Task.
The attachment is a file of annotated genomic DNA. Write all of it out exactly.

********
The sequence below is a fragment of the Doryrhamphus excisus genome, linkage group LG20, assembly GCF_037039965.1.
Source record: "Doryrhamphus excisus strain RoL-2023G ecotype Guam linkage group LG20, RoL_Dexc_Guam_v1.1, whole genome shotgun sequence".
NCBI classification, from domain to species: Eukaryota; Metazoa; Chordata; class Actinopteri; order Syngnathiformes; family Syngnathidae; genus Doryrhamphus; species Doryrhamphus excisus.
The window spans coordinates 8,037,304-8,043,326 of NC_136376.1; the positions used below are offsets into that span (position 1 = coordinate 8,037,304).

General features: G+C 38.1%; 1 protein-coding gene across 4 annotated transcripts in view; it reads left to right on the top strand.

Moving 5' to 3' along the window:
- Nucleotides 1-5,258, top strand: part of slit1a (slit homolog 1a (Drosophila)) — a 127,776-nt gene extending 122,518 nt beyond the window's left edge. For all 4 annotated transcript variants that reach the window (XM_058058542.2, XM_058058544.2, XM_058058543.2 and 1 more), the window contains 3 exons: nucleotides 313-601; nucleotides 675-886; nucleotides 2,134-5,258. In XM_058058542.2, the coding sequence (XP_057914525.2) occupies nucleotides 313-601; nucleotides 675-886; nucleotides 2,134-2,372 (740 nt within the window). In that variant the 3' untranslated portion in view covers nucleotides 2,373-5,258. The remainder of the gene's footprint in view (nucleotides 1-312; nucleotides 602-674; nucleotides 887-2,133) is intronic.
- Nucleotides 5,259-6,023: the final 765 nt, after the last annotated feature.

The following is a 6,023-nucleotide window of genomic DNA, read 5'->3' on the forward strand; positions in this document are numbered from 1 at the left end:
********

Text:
The sequence below is a fragment of the Doryrhamphus excisus genome, linkage group LG20, assembly GCF_037039965.1.
Source record: "Doryrhamphus excisus strain RoL-2023G ecotype Guam linkage group LG20, RoL_Dexc_Guam_v1.1, whole genome shotgun sequence".
NCBI classification, from domain to species: Eukaryota; Metazoa; Chordata; class Actinopteri; order Syngnathiformes; family Syngnathidae; genus Doryrhamphus; species Doryrhamphus excisus.
The window spans coordinates 8,037,304-8,043,326 of NC_136376.1; the positions used below are offsets into that span (position 1 = coordinate 8,037,304).

General features: G+C 38.1%; 1 protein-coding gene across 4 annotated transcripts in view; it reads left to right on the top strand.

Moving 5' to 3' along the window:
- Nucleotides 1-5,258, top strand: part of slit1a (slit homolog 1a (Drosophila)) — a 127,776-nt gene extending 122,518 nt beyond the window's left edge. For all 4 annotated transcript variants that reach the window (XM_058058542.2, XM_058058544.2, XM_058058543.2 and 1 more), the window contains 3 exons: nucleotides 313-601; nucleotides 675-886; nucleotides 2,134-5,258. In XM_058058542.2, the coding sequence (XP_057914525.2) occupies nucleotides 313-601; nucleotides 675-886; nucleotides 2,134-2,372 (740 nt within the window). In that variant the 3' untranslated portion in view covers nucleotides 2,373-5,258. The remainder of the gene's footprint in view (nucleotides 1-312; nucleotides 602-674; nucleotides 887-2,133) is intronic.
- Nucleotides 5,259-6,023: the final 765 nt, after the last annotated feature.

The following is a 6,023-nucleotide window of genomic DNA, read 5'->3' on the forward strand; positions in this document are numbered from 1 at the left end: